Health care leaders lag on IT policy

I came across an interesting news article talking about Newt Gingrich and his frustration with the health care system’s unwillingness to adopt IT. He gave a presentation at this year’s HIMSS conference. Basically, he tells a story of how the youngest in our society are at ease with technology, pushing for more technology, and yet our health care system is somewhat of an anachronism in today’s information-driven society. He uses an example of how a certain state is mandating printed/written prescriptions over electronic ones.

Question: Just because the rest of society is moving in one direction, does it mean that health care should? Should health care move at the same pace, or to the same degree? What about those who choose and prefer paper-based solutions? Do we leave them “behind”? One last thought…how come we always talk about those six-year old kids using technology, and not about what technology can do for the elderly, homeless, or disenfranchised?

I’m not suggesting that we shouldn’t use technology. It’s just that we haven’t demonstrated that we know how to use technology effectively within the context of health care. We’re all still banking on the *potential* benefits of using more ICTs. I guess after reading Neil Postman’s Technopoly some of my doubts took form. Also, as a “scientist”, I adhere to the principle that new interventions do not make a difference (i.e., null-hypothesis) until proven otherwise. This particular lesson was learned during my on-going discussions with my thesis committee.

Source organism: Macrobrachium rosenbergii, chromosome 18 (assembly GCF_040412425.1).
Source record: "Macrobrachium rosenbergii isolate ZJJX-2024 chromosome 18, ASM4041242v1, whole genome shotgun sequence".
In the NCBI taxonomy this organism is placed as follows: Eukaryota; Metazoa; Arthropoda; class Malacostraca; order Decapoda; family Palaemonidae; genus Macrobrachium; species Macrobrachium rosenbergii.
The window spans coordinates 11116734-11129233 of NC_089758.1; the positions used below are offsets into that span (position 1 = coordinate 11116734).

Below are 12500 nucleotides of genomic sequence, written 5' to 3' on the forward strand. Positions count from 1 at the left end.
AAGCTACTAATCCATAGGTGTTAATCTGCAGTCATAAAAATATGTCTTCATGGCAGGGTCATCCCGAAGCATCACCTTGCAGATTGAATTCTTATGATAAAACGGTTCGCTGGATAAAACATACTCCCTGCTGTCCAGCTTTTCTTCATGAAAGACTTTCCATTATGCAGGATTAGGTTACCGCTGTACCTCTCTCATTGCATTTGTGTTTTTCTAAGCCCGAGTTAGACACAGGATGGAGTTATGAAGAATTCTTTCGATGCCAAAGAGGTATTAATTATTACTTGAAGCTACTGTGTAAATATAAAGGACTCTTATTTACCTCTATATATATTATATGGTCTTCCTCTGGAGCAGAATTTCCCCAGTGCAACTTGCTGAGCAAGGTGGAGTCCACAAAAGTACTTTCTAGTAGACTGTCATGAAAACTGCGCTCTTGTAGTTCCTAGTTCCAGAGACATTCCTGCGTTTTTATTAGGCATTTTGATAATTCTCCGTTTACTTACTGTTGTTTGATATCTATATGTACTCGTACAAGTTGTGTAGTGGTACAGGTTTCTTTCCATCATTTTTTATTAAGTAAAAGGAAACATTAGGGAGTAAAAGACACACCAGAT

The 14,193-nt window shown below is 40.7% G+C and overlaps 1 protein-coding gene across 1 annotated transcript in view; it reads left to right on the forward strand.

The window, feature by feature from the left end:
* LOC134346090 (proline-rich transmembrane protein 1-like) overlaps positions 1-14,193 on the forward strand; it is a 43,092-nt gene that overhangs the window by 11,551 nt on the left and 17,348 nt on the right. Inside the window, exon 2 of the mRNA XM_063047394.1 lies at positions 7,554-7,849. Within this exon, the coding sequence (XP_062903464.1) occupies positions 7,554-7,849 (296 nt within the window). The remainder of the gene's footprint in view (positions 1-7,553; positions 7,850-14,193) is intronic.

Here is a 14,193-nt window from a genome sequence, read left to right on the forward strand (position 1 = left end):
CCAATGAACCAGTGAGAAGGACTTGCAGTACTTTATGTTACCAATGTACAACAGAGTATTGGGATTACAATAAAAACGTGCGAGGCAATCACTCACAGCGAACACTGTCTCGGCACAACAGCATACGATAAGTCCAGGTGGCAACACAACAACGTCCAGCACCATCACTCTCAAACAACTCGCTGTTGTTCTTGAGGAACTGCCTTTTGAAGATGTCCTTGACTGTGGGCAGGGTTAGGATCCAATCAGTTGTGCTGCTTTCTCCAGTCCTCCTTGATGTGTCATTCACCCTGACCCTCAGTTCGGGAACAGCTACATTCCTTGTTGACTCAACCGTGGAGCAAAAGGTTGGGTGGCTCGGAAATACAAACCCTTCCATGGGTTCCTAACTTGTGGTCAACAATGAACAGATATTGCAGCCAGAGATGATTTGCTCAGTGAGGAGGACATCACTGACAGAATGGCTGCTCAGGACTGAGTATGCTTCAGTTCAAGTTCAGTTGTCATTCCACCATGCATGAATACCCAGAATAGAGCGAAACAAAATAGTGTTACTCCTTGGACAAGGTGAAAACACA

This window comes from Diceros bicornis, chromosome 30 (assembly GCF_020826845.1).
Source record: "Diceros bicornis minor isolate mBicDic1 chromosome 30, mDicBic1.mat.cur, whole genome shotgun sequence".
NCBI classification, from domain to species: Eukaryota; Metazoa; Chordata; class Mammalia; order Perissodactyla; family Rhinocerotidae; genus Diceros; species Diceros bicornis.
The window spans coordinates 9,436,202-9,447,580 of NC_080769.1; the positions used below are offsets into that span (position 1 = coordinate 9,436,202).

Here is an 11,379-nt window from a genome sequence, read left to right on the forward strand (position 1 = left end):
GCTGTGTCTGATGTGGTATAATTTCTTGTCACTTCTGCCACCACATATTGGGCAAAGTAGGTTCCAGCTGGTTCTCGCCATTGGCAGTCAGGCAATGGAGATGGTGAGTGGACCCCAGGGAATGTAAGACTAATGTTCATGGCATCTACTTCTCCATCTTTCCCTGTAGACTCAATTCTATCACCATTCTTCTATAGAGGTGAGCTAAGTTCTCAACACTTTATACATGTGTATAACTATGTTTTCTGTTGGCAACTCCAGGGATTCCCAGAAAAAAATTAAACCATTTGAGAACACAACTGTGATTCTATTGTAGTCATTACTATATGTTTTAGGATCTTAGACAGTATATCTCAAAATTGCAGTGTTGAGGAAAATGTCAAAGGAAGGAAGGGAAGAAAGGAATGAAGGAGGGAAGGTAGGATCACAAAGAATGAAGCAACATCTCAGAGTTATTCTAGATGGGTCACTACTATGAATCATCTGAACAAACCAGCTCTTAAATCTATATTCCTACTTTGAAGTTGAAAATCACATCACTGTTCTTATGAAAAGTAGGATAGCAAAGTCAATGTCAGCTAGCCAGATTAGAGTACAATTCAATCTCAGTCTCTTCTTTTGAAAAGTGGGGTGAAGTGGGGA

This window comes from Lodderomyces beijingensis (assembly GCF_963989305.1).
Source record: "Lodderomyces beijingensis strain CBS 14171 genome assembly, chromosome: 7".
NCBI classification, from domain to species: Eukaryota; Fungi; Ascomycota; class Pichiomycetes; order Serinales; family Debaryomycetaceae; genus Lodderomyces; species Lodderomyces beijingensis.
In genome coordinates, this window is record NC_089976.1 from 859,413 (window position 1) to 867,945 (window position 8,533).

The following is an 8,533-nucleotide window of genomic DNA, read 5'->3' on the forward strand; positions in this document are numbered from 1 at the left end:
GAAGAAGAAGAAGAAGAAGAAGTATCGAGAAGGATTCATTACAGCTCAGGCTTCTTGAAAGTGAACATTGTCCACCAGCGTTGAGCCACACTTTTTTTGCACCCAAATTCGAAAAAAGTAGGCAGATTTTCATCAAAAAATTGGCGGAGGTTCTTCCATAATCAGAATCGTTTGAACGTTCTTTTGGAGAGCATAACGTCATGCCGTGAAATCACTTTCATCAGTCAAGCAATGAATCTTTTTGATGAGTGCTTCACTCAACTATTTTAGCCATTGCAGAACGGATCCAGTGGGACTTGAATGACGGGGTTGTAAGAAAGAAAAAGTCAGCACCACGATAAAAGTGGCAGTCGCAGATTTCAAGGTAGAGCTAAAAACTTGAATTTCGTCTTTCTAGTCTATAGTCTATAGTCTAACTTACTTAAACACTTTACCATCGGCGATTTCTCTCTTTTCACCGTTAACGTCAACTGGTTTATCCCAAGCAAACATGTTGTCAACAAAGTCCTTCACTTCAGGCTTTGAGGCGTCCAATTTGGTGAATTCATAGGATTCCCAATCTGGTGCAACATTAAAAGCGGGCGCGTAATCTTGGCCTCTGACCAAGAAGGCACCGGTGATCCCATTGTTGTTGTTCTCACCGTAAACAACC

Centre for Health Transformation

Came across this site based on the article listed above. You can find information at Apparently, the goal of this centre is to provide options that will help accelerate the transformation of the health care system “to an individual-centered 21st century system of health and healthcare characterized by better outcomes and more choices at lower cost”. There may be an interesting opportunity for the Centre for Global eHealth Innovation to collaborate with this group. I’m going to contact them to see if there’s any interest. Will keep you updated.


One response to “Health care leaders lag on IT policy”

  1. William Hill Avatar

    Health Information Technology (IT) provides comprehensive management of medical information and its secure exchange between both health care consumers and providers.

    We in the United States know how to make things work. For example, we have an expansive freeway system that moves people and goods across the country. We also have some of the most advanced health care in the world. Improvements in medicine are helping people to live longer and more active lives. And yet, for more and more people health care is a problem.